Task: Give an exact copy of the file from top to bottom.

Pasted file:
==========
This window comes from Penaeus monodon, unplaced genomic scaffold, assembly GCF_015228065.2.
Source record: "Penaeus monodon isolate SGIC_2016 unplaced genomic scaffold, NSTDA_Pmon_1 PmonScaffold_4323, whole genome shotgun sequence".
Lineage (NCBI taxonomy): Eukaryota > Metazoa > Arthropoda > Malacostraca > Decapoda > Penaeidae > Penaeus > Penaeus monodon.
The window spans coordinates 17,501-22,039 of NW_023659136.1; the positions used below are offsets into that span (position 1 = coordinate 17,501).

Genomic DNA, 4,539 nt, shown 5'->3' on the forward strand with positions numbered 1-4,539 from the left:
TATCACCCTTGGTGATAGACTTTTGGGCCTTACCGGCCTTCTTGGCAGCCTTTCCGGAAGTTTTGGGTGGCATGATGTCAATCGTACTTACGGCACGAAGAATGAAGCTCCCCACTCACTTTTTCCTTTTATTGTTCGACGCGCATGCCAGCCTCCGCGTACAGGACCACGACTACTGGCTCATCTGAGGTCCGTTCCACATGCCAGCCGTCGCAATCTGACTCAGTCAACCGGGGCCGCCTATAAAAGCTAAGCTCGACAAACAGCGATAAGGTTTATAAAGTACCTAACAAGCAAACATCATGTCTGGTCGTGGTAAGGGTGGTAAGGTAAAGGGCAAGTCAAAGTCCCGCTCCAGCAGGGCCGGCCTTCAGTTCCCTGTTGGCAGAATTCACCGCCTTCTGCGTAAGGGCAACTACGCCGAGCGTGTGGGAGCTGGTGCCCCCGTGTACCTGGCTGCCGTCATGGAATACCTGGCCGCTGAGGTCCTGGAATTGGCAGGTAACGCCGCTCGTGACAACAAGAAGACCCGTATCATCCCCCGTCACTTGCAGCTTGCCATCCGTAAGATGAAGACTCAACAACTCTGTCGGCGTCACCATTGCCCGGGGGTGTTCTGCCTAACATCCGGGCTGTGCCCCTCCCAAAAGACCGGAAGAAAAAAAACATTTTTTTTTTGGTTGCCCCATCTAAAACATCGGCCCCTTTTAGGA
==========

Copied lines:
This window comes from Penaeus monodon, unplaced genomic scaffold, assembly GCF_015228065.2.
Source record: "Penaeus monodon isolate SGIC_2016 unplaced genomic scaffold, NSTDA_Pmon_1 PmonScaffold_4323, whole genome shotgun sequence".
Lineage (NCBI taxonomy): Eukaryota > Metazoa > Arthropoda > Malacostraca > Decapoda > Penaeidae > Penaeus > Penaeus monodon.
The window spans coordinates 17,501-22,039 of NW_023659136.1; the positions used below are offsets into that span (position 1 = coordinate 17,501).

Genomic DNA, 4,539 nt, shown 5'->3' on the forward strand with positions numbered 1-4,539 from the left:
TATCACCCTTGGTGATAGACTTTTGGGCCTTACCGGCCTTCTTGGCAGCCTTTCCGGAAGTTTTGGGTGGCATGATGTCAATCGTACTTACGGCACGAAGAATGAAGCTCCCCACTCACTTTTTCCTTTTATTGTTCGACGCGCATGCCAGCCTCCGCGTACAGGACCACGACTACTGGCTCATCTGAGGTCCGTTCCACATGCCAGCCGTCGCAATCTGACTCAGTCAACCGGGGCCGCCTATAAAAGCTAAGCTCGACAAACAGCGATAAGGTTTATAAAGTACCTAACAAGCAAACATCATGTCTGGTCGTGGTAAGGGTGGTAAGGTAAAGGGCAAGTCAAAGTCCCGCTCCAGCAGGGCCGGCCTTCAGTTCCCTGTTGGCAGAATTCACCGCCTTCTGCGTAAGGGCAACTACGCCGAGCGTGTGGGAGCTGGTGCCCCCGTGTACCTGGCTGCCGTCATGGAATACCTGGCCGCTGAGGTCCTGGAATTGGCAGGTAACGCCGCTCGTGACAACAAGAAGACCCGTATCATCCCCCGTCACTTGCAGCTTGCCATCCGTAAGATGAAGACTCAACAACTCTGTCGGCGTCACCATTGCCCGGGGGTGTTCTGCCTAACATCCGGGCTGTGCCCCTCCCAAAAGACCGGAAGAAAAAAAACATTTTTTTTTTGGTTGCCCCATCTAAAACATCGGCCCCTTTTAGGA